Jebel ech Chambi

Jebel ech Chambi (Arabic: جبل الشعانبيJabal ash-Sha‘ānabī; also Mount Ash-Sha'nabi) is a mountain peak in Tunisia. It has an elevation of 1,544 m (5,066 ft) and is the highest mountain in the country.[2] It stands above the city of Kasserine in western central Tunisia. The summit is covered by a pine forest and is part of Chambi National Park.

Jebel ech Chambi
Highest point
Elevation1,544 m (5,066 ft)[1]
ListingCountry high point
Coordinates35°12′24″N 08°40′59″E / 35.20667°N 8.68306°E / 35.20667; 8.68306Coordinates: 35°12′24″N 08°40′59″E / 35.20667°N 8.68306°E / 35.20667; 8.68306
Jebel ech Chambi is located in Tunisia
Jebel ech Chambi
Jebel ech Chambi
Location of Jebel ech Chambi in Tunisia
Jebel ech Chambi is located in Mediterranean
Jebel ech Chambi
Jebel ech Chambi
Jebel ech Chambi (Mediterranean)
Jebel ech Chambi is located in Africa
Jebel ech Chambi
Jebel ech Chambi
Jebel ech Chambi (Africa)


Jebel ech Chambi is a peak of the Monts de Tébessa at the eastern end of the Atlas Mountains in the centre-west of Tunisia, 17 km (11 mi) north-west of the city of Kasserine and a few kilometres from the Algerian border. It can be reached by a track suitable for all-terrain vehicles to an altitude of 1,300 m (4,265 ft). Afterwards, a two-hour hike provides access to the summit. It was Les Scouts Tunisiens, in the aftermath of the country's independence in 1956, who placed a metal crescent, a symbol of Islam, to mark their ascent.[3]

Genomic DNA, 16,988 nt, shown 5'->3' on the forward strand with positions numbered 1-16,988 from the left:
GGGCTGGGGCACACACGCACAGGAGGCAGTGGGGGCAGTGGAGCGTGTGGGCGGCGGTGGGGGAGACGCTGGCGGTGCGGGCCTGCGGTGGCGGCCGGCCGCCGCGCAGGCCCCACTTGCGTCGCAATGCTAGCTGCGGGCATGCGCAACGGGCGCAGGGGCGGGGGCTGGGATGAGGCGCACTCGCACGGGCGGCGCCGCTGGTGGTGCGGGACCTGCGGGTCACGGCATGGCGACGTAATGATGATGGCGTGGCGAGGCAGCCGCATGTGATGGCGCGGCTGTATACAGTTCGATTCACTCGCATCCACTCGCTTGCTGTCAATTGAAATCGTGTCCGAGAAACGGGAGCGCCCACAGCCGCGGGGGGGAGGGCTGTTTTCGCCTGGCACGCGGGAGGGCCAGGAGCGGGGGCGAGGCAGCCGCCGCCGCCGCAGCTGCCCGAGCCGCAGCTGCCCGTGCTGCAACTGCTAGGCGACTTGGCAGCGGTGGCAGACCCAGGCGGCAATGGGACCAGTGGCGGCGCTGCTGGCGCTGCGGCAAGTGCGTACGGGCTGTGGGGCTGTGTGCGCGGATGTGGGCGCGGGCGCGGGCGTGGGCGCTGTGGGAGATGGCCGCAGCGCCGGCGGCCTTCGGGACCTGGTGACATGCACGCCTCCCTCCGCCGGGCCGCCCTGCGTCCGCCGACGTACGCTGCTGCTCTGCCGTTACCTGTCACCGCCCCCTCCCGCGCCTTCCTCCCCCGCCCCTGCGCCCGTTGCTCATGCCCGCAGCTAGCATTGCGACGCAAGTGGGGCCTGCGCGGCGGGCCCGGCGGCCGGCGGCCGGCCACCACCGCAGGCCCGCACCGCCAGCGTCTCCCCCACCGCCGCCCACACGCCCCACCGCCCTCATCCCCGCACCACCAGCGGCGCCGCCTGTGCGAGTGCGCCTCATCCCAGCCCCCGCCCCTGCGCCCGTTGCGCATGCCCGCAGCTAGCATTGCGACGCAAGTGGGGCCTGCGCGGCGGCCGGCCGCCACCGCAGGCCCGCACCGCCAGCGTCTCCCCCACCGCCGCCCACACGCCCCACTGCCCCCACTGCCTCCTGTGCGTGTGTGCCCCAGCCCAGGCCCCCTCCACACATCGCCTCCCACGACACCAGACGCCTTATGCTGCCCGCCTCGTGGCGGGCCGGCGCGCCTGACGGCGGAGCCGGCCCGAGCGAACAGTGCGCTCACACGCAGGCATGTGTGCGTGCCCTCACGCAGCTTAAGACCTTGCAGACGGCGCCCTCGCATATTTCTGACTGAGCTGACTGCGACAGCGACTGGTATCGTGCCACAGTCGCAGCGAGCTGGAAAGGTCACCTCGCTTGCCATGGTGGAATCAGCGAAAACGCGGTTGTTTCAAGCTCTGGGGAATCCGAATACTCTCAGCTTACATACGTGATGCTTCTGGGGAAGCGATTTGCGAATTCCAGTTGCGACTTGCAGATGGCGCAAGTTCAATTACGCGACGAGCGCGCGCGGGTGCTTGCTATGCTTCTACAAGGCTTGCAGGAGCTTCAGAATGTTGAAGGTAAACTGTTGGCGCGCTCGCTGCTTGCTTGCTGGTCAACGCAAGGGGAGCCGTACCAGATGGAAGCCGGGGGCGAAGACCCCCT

This limestone mountain is deeply gouged and seared by erosion. It is composed of caliche, a sedimentary rock, a hardened natural cement of calcium carbonate that binds other materials together. There seem to have been three cycles of sedimentation, with the layers being separated by red bands of palygorskite, a clayey detrital deposit.[4]

Since December 2012, Jebel ech Chambi has been the theatre of many military operations of Tunisian armed forces against groups of Islamist terrorists hidden in the caves of the mountain.[5]

Biosphere ReserveEdit

UNESCO designated Jebel ech Chambi as a biosphere reserve in 1977. The total area of the reserve is 43,723 hectares (108,040 acres), with a core area of 6,723 hectares (16,610 acres). About 8,000 people live within the reserve, mostly subsistence farmers raising livestock, growing cereals, keeping bees and growing trees as a plantation crop.[2] The core area was inaugurated as Chambi National Park in 1980 to protect the natural environment of the massif.[3]


Some plant communities on the mountain are dominated by holm oak, Stipa fontanesii, Stipa senecia, Sorbus aria and Cotoneaster nummularius. Elsewhere, there are forests containing Pinus halepensis, holm oak, rosemary, Globularia alypum and Phoenicean juniper. On the lower slopes are steppe grassland with esparto grass. These mountains are one of the last places in which Cuvier's gazelles survive,[2] and Barbary sheep are also found here. Bird species include the red crossbill, the Egyptian vulture, the Bonelli's eagle and the peregrine falcon.[3]


  1. ^ "Jebel Chambi" on Retrieved 1 October 2011
  2. ^ a b c "Djebel Chambi". Biosphere Reserve Information: Tunisia. UNESCO. Retrieved 3 August 2019.
  3. ^ a b c Le Parc National Chambi Archived April 2, 2015, at the Wayback Machine, Tunitrip
  4. ^ Paquet, Helene; Clauer, Norbert (2012). Soils and Sediments: Mineralogy and Geochemistry. Springer Science & Business Media. pp. 66–67. ISBN 978-3-642-60525-3.
  5. ^ "Massacre de Jbel Châambi: Emouvant message à un jeune conscrit!" (in French). Espace Manager. 23 July 2014. Retrieved 3 August 2019.